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Background As China re-establishes its health insurance system through various cooperative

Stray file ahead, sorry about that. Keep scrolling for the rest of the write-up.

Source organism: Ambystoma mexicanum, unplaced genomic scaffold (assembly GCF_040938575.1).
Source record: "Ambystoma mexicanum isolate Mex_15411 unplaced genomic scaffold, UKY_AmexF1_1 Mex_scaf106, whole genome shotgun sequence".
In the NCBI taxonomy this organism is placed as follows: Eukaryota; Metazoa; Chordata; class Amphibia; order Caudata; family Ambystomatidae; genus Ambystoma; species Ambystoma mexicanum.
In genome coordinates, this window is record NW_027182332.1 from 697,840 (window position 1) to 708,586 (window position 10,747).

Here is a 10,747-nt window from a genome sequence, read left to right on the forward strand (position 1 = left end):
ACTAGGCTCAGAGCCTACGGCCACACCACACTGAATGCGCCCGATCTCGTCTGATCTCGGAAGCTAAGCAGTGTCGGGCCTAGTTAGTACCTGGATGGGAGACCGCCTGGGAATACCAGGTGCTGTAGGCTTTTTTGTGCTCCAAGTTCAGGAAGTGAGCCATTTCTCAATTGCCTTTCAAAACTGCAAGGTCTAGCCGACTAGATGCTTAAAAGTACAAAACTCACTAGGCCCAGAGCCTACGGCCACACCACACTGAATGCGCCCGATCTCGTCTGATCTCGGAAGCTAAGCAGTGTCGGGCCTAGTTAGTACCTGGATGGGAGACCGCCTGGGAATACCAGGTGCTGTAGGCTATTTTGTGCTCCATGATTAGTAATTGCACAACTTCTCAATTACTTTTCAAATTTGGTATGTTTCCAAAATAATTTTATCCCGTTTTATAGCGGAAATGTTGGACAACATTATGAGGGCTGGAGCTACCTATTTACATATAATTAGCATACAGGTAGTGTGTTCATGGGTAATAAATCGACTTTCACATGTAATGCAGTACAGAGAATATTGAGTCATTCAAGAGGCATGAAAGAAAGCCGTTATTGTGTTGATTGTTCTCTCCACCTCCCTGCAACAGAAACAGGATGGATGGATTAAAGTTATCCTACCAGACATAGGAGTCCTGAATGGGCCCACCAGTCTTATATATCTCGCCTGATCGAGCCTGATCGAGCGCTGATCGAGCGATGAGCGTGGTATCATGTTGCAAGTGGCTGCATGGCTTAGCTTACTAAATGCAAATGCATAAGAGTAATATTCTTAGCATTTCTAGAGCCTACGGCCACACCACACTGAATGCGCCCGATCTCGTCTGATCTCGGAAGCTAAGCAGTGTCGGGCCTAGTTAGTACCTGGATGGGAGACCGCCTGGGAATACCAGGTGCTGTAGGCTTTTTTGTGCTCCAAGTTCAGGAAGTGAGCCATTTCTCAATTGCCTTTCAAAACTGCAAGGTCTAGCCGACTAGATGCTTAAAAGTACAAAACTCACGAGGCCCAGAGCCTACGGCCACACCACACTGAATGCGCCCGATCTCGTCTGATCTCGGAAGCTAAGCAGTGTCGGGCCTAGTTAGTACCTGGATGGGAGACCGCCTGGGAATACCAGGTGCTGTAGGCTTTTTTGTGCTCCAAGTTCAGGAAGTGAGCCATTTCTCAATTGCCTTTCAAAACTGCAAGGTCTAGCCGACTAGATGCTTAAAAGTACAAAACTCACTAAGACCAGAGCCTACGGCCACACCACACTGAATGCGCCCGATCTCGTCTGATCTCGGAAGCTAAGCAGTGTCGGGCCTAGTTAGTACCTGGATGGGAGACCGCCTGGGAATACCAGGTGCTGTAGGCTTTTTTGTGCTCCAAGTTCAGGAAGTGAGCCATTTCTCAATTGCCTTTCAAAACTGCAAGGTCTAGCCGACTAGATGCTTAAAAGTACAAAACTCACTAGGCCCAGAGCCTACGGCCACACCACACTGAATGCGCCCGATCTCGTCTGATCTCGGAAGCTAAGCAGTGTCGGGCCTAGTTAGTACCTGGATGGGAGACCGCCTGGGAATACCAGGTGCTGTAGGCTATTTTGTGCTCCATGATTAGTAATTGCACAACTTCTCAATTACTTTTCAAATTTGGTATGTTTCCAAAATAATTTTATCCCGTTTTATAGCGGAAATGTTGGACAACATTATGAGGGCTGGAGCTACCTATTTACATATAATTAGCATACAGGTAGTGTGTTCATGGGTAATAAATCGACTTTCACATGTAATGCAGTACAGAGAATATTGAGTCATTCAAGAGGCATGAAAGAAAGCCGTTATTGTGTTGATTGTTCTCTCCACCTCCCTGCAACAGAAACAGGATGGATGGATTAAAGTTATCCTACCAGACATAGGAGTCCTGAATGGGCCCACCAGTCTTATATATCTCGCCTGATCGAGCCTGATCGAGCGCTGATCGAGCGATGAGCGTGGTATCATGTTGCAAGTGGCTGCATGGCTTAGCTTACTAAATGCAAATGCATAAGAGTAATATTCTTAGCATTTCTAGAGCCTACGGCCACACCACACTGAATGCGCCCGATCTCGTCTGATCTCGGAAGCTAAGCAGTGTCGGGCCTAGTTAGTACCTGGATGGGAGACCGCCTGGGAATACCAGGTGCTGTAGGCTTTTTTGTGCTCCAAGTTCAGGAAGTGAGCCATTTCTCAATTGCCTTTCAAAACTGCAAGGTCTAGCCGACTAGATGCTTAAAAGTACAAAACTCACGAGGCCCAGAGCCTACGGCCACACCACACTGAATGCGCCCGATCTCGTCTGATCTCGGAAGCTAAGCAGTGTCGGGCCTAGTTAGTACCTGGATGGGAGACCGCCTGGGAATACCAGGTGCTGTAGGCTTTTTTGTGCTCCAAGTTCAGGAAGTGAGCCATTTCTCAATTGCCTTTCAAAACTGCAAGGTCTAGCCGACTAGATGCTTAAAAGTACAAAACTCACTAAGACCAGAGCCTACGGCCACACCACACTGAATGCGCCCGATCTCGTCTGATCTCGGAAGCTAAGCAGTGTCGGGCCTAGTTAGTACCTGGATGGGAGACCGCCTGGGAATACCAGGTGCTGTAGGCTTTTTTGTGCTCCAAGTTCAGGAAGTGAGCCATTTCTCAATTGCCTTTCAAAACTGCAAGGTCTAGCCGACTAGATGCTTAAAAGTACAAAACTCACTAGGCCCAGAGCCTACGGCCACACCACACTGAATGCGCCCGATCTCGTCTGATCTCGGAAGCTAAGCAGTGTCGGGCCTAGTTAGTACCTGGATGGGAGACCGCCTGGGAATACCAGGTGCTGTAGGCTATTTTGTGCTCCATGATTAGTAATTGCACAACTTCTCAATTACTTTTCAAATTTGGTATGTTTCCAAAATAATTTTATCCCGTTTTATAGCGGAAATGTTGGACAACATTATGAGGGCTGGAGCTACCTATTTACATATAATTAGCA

Background As China re-establishes its health insurance system through various cooperative schemes, little is known about schoolchildren’s health insurance. children’s access to and affordability of Evofosfamide healthcare, their healthcare-seeking behaviors, and overall satisfaction with healthcare, but had little impact on utilization of outpatient care. Conclusion Enrolling and retaining schoolchildren in health insurance are threatened by the limited tangible value for routine care and low reimbursement rate for major medical events under the low-premium cooperative schemes. Coverage rates may be improved by offering complimentary and supplementary benefit options with flexible premiums via a multi-tier system consisting of national, regional, and commercial programs. Health insurance education by means of community outreach can reinforce positive parental perceptions, hence promoting and retaining insurance enrollment in short-term. Background By the 1970s, nearly all urban Chinese population and 85% rural residents were covered under a health insurance scheme[1]. Market-oriented reform in the following decades witnessed the disintegration of the healthcare system and the disappearance of the public insurance systems[2]. By 2003, insurance coverage fell to 54C55% in urban population with only 12% of the poorest fifth covered[3,4], while 79% (640 million) rural residents were without insurance due to the dissolution of agricultural communes that had served as the primary payer[2,3,5]. In the meantime, out-of-pocket medical costs climbed steadily[2,6], healthcare utilization declined[3], and barriers to healthcare rose, particularly for the poor and the rural [7,8]. In 1998 the Chinese government began to establish a basic health insurance scheme Evofosfamide (BHIS) for registered urban workers and retirees[9]. The cooperative BHIS does not, however, cover children or other dependents[9,10]. In 1994 the government began to pilot a new rural cooperative medical system (RCMS) in rural areas[11], expanding the program to 310 counties by 2004[5,12] and aiming to cover the entire rural population by 2010. Only farmers are eligible for RCMS and enrollment is voluntary in unit of a household. As of 2006, households, local, and central governments each contributed no less than 20 yuan (RMB) per enrollee[13]. Amid these fundamental reforms, health insurance access and coverage of schoolchildren is largely unknown[8]. Except for a few earlier studies on children’s health insurance coverage using data from the China Health and Nutrition Survey prior to 1997[6,8], studies on healthcare access, outcomes, and disparities between urban and rural Evofosfamide populations generally have not examined children [14-16]. For instance, the 2003 Third National Evofosfamide Health Services Survey (NHSS) remained non-specific to the country’s 270 million children[3]; another study by Xu et al [4] only considered age-group insurance coverage for urban population based on Rabbit Polyclonal to OR8J3 the 2003 NHSS data. As China adopts national and regional cooperative schemes to re-establish a national health insurance system, achieving and sustaining a high enrollment rate are a benchmark for program success. It is thus critical to identify barriers to enrollment, uncover disparities among rural and urban populations, and evaluate perceived and tangible benefits of existing cooperative schemes. Based on a survey of elementary schoolchildren, this paper focuses on disparate health insurance coverage among farmers’ Evofosfamide and non-farmers’ children, along with their access to and utilization of healthcare under various insurance schemes. It also discusses potential threats to sustainable insurance enrollment, and recommends measures for program improvement. Methods Study Setting Pinggu is a mountainous district in eastern Beijing; over 75% of its 397,000 residents are farmers and 60% of land area agricultural. The area represents a growing segment of rural China that is in close proximity to major cities and is undergoing rapid socioeconomic transition. The BHIS was established there in 2001 and the RCMS in 2004. Beginning in the 1990s, a Student Safety and Health Insurance (SSHI) program was introduced through local school administrations in partnership with commercial vendors. The SSHI charges an annual premium of 60 to a hundred some yuan (RMB), reimburses partially medical expenses incurring from major events such as surgery and hospitalization. In September 2004, the local Red Cross, municipal Education Commission, and Bureau of Hygiene and Health jointly established.